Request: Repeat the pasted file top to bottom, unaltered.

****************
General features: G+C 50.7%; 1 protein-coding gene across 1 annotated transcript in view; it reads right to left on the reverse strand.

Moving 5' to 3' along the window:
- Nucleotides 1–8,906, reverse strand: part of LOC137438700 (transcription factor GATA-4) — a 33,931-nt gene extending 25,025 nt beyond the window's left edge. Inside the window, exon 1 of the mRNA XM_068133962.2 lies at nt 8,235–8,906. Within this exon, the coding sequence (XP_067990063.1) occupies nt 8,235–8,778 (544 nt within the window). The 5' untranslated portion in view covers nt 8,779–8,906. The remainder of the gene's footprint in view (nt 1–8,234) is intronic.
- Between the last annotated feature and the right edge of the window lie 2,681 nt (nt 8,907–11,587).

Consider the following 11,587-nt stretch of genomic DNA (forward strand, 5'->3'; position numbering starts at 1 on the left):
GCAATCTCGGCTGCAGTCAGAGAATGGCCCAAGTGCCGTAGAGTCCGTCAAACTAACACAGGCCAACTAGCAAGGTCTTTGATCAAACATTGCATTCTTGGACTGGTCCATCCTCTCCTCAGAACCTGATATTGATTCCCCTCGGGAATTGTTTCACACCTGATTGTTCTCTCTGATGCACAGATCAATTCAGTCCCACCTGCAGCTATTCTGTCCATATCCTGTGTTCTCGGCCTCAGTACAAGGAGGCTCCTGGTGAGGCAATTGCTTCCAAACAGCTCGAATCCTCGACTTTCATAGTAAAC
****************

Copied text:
General features: G+C 50.7%; 1 protein-coding gene across 1 annotated transcript in view; it reads right to left on the reverse strand.

Moving 5' to 3' along the window:
- Nucleotides 1–8,906, reverse strand: part of LOC137438700 (transcription factor GATA-4) — a 33,931-nt gene extending 25,025 nt beyond the window's left edge. Inside the window, exon 1 of the mRNA XM_068133962.2 lies at nt 8,235–8,906. Within this exon, the coding sequence (XP_067990063.1) occupies nt 8,235–8,778 (544 nt within the window). The 5' untranslated portion in view covers nt 8,779–8,906. The remainder of the gene's footprint in view (nt 1–8,234) is intronic.
- Between the last annotated feature and the right edge of the window lie 2,681 nt (nt 8,907–11,587).

Consider the following 11,587-nt stretch of genomic DNA (forward strand, 5'->3'; position numbering starts at 1 on the left):
GCAATCTCGGCTGCAGTCAGAGAATGGCCCAAGTGCCGTAGAGTCCGTCAAACTAACACAGGCCAACTAGCAAGGTCTTTGATCAAACATTGCATTCTTGGACTGGTCCATCCTCTCCTCAGAACCTGATATTGATTCCCCTCGGGAATTGTTTCACACCTGATTGTTCTCTCTGATGCACAGATCAATTCAGTCCCACCTGCAGCTATTCTGTCCATATCCTGTGTTCTCGGCCTCAGTACAAGGAGGCTCCTGGTGAGGCAATTGCTTCCAAACAGCTCGAATCCTCGACTTTCATAGTAAAC